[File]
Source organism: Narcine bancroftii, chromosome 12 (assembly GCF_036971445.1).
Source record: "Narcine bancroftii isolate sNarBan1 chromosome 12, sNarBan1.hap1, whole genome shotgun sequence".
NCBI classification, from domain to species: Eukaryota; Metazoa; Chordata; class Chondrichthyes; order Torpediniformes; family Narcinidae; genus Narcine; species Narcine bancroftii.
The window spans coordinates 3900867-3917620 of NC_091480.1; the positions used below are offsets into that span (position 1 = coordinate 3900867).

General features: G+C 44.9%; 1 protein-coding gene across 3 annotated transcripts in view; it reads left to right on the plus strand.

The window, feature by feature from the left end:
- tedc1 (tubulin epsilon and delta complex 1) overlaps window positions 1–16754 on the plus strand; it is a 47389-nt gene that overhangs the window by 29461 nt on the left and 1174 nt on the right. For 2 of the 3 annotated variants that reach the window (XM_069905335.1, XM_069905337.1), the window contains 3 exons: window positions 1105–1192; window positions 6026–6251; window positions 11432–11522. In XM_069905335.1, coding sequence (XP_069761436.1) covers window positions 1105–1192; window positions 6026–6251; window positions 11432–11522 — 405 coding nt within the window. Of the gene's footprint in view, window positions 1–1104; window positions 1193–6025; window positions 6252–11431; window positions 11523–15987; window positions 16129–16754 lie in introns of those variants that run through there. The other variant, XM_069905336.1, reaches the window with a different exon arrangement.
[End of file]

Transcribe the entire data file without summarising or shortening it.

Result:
Source organism: Narcine bancroftii, chromosome 12 (assembly GCF_036971445.1).
Source record: "Narcine bancroftii isolate sNarBan1 chromosome 12, sNarBan1.hap1, whole genome shotgun sequence".
NCBI classification, from domain to species: Eukaryota; Metazoa; Chordata; class Chondrichthyes; order Torpediniformes; family Narcinidae; genus Narcine; species Narcine bancroftii.
The window spans coordinates 3900867-3917620 of NC_091480.1; the positions used below are offsets into that span (position 1 = coordinate 3900867).

General features: G+C 44.9%; 1 protein-coding gene across 3 annotated transcripts in view; it reads left to right on the plus strand.

The window, feature by feature from the left end:
- tedc1 (tubulin epsilon and delta complex 1) overlaps window positions 1–16754 on the plus strand; it is a 47389-nt gene that overhangs the window by 29461 nt on the left and 1174 nt on the right. For 2 of the 3 annotated variants that reach the window (XM_069905335.1, XM_069905337.1), the window contains 3 exons: window positions 1105–1192; window positions 6026–6251; window positions 11432–11522. In XM_069905335.1, coding sequence (XP_069761436.1) covers window positions 1105–1192; window positions 6026–6251; window positions 11432–11522 — 405 coding nt within the window. Of the gene's footprint in view, window positions 1–1104; window positions 1193–6025; window positions 6252–11431; window positions 11523–15987; window positions 16129–16754 lie in introns of those variants that run through there. The other variant, XM_069905336.1, reaches the window with a different exon arrangement.